Equity & Diversity Report Roundup

Graduation Gaps Are Narrowing—But Persistent

By Alyson Klein — March 24, 2015 1 min read

Graduation rates for historically disadvantaged groups of students—including low-income students, ethnic and racial minorities, and English-language learners—have increased by at least 3 percentage points each over the past two years, according to data released last week by the U.S. Department of Education’s National Center for Education Statistics.

In fact, the rates for those student groups are improving faster than the overall graduation rate, which stood at 81.4 percent in 2012-13, a 2.4 percent improvement over the 2010-11 school year. The 2012-13 school year is the most recent with available data.

But don’t pop the champagne corks yet: Although the gap between the percentages of black and Hispanic students and white students graduating from high school has narrowed, it’s still persistent.

The graduation rate for black students inthe 2012-13 school year reached 70.7 percent, a 3.7 increase since 2010-11. And the rate for Hispanic students hit 75.2 percent, a 4.2 percent increase since 2010-11. But white students and Asian/Pacific Islander students are still outperforming both of those groups, with graduation rates of 86.6 and 88.7 percent, respectively. And while American Indian students had the biggest two-year jump of any minority group, going from a 65 percent graduation rate in 2010-11 to 69.7 percent in 2012-13, they still had the lowest graduation rate of any minority group.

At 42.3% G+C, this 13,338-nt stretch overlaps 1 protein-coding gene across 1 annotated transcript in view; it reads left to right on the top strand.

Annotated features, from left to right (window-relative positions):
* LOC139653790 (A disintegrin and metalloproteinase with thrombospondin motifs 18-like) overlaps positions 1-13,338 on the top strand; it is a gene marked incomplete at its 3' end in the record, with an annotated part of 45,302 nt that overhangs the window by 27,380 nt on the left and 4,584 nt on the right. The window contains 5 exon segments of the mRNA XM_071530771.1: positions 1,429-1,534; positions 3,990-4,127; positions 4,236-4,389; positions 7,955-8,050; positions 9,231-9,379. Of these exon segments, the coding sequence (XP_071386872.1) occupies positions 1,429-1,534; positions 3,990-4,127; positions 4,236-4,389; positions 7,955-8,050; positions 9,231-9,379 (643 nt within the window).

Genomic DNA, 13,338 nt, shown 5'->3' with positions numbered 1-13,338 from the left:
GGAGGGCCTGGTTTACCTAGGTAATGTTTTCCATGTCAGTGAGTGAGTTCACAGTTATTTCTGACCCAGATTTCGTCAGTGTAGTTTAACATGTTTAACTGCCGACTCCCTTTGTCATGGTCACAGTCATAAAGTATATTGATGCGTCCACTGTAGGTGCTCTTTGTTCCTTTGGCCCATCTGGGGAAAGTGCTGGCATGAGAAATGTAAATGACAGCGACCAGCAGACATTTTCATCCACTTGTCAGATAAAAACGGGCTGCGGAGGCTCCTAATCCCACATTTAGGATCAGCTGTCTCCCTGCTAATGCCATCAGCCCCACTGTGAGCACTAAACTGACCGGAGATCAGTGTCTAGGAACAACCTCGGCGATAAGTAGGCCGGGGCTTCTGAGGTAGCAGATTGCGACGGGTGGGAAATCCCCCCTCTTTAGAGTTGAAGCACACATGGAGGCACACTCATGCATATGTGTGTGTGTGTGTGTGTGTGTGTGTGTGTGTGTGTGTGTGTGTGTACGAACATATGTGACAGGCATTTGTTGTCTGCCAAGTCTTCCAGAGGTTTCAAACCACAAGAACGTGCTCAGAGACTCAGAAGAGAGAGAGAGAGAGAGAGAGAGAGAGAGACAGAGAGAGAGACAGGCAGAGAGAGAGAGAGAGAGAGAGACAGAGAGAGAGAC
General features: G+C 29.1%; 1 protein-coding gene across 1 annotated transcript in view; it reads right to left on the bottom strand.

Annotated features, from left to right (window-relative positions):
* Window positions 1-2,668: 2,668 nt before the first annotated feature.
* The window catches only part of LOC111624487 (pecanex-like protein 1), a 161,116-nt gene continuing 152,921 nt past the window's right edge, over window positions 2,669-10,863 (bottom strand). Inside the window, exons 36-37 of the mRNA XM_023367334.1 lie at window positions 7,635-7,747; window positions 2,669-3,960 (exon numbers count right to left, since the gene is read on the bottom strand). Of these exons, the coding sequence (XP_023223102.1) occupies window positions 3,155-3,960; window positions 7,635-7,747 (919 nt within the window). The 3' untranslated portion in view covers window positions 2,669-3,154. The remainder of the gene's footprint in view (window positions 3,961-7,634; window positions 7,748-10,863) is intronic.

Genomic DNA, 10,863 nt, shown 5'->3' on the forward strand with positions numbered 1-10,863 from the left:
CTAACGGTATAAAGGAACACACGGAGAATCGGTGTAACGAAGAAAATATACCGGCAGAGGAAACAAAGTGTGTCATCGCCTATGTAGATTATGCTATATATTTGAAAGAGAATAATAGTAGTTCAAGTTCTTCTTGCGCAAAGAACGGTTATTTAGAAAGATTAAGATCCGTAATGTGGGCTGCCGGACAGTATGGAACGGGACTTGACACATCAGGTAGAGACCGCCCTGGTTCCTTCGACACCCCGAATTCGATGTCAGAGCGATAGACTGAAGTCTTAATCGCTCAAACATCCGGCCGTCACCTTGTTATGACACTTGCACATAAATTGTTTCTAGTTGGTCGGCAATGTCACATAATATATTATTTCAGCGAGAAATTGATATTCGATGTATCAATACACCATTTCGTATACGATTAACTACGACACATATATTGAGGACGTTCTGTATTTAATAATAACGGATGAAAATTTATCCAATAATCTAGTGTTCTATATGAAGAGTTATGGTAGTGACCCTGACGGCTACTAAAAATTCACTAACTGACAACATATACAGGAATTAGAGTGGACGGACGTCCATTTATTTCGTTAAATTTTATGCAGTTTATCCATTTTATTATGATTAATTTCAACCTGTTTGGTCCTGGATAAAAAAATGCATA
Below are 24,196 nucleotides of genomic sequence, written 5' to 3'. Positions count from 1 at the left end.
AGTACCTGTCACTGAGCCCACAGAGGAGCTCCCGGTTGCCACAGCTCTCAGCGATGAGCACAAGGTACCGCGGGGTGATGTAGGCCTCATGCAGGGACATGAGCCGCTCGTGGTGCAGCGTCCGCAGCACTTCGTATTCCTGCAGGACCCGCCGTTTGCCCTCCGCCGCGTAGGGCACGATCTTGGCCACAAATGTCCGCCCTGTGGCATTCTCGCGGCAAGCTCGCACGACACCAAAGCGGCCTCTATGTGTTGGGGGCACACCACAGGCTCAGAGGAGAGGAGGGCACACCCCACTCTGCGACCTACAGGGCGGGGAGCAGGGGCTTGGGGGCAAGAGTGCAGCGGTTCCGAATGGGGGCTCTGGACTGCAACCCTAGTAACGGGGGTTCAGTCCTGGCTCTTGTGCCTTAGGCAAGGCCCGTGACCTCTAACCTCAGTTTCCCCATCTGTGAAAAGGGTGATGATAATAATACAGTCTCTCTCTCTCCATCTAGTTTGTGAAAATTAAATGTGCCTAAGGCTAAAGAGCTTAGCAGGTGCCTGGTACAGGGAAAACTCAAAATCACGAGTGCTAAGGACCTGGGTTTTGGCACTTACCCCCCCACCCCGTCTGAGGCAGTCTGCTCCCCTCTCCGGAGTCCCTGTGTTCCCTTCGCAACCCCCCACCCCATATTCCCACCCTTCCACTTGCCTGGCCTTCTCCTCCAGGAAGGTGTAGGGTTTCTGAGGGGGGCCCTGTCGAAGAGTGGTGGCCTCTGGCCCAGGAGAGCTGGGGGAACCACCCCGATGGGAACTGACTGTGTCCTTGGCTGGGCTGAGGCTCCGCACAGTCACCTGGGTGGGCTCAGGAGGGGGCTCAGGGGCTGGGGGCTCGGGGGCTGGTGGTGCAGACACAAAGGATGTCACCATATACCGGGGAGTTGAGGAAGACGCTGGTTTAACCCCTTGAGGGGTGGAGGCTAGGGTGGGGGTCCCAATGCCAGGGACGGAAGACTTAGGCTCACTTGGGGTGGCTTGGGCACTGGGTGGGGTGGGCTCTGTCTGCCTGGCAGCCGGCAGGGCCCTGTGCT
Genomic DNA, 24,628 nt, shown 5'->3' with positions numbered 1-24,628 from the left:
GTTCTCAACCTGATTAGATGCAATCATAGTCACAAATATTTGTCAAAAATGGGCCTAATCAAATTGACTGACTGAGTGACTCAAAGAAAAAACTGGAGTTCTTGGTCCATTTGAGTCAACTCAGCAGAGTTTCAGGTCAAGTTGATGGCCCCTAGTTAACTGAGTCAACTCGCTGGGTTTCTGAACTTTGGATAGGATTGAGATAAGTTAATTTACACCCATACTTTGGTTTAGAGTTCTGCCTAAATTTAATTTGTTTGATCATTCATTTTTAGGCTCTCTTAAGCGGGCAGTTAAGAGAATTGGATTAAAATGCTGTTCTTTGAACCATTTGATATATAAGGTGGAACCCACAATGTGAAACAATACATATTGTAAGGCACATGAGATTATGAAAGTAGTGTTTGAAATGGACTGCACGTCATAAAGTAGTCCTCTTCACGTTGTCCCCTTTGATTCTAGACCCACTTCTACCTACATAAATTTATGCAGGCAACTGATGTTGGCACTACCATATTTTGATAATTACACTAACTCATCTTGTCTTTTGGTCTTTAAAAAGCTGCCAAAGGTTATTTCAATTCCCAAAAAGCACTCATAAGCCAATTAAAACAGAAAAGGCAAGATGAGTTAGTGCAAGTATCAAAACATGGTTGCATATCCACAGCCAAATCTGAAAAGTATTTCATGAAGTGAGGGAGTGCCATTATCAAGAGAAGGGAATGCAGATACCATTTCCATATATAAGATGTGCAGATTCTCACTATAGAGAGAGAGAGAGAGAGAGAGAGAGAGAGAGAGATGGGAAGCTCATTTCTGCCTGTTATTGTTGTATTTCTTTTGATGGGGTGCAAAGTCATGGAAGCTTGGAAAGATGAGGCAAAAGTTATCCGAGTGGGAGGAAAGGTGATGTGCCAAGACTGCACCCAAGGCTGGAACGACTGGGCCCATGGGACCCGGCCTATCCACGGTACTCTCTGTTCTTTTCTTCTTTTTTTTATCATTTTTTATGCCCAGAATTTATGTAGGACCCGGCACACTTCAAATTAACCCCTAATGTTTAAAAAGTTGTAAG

What’s more, although graduation rates for English-language learners and students in special education have improved by 4.1 and 2.9 percentage points respectively, they’re still lower than the graduation rates for white and Asian students, as well as for black, Hispanic, and American Indian students more generally. Just 61.1 percent of English-learners earned a diploma in 2012-13, compared with 61.9 percent of students with disabilities.


A version of this article appeared in the March 25, 2015 edition of Education Week as Graduation Gaps Are Narrowing—But Persistent


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